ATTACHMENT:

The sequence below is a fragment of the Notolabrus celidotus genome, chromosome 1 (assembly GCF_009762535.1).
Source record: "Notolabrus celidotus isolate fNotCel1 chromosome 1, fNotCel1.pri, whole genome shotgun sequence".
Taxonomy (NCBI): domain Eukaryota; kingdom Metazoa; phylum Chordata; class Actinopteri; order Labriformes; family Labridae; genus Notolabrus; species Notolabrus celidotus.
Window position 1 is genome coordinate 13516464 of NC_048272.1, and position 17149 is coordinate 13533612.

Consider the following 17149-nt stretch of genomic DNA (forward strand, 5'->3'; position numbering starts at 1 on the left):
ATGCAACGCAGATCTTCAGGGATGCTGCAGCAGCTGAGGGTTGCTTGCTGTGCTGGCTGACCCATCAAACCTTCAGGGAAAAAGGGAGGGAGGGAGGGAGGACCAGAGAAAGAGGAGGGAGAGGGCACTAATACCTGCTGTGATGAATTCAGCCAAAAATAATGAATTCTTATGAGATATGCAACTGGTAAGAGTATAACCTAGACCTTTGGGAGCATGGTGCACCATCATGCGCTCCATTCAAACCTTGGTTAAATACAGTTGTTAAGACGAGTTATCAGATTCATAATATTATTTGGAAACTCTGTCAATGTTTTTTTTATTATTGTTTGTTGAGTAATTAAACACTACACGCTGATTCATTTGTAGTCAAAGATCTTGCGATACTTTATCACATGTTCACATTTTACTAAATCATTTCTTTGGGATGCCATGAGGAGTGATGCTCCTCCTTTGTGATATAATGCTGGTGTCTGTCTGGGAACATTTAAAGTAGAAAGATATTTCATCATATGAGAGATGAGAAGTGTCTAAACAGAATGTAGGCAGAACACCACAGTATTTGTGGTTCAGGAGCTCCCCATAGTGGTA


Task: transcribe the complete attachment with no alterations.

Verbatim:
The sequence below is a fragment of the Notolabrus celidotus genome, chromosome 1 (assembly GCF_009762535.1).
Source record: "Notolabrus celidotus isolate fNotCel1 chromosome 1, fNotCel1.pri, whole genome shotgun sequence".
Taxonomy (NCBI): domain Eukaryota; kingdom Metazoa; phylum Chordata; class Actinopteri; order Labriformes; family Labridae; genus Notolabrus; species Notolabrus celidotus.
Window position 1 is genome coordinate 13516464 of NC_048272.1, and position 17149 is coordinate 13533612.

Consider the following 17149-nt stretch of genomic DNA (forward strand, 5'->3'; position numbering starts at 1 on the left):
ATGCAACGCAGATCTTCAGGGATGCTGCAGCAGCTGAGGGTTGCTTGCTGTGCTGGCTGACCCATCAAACCTTCAGGGAAAAAGGGAGGGAGGGAGGGAGGACCAGAGAAAGAGGAGGGAGAGGGCACTAATACCTGCTGTGATGAATTCAGCCAAAAATAATGAATTCTTATGAGATATGCAACTGGTAAGAGTATAACCTAGACCTTTGGGAGCATGGTGCACCATCATGCGCTCCATTCAAACCTTGGTTAAATACAGTTGTTAAGACGAGTTATCAGATTCATAATATTATTTGGAAACTCTGTCAATGTTTTTTTTATTATTGTTTGTTGAGTAATTAAACACTACACGCTGATTCATTTGTAGTCAAAGATCTTGCGATACTTTATCACATGTTCACATTTTACTAAATCATTTCTTTGGGATGCCATGAGGAGTGATGCTCCTCCTTTGTGATATAATGCTGGTGTCTGTCTGGGAACATTTAAAGTAGAAAGATATTTCATCATATGAGAGATGAGAAGTGTCTAAACAGAATGTAGGCAGAACACCACAGTATTTGTGGTTCAGGAGCTCCCCATAGTGGTA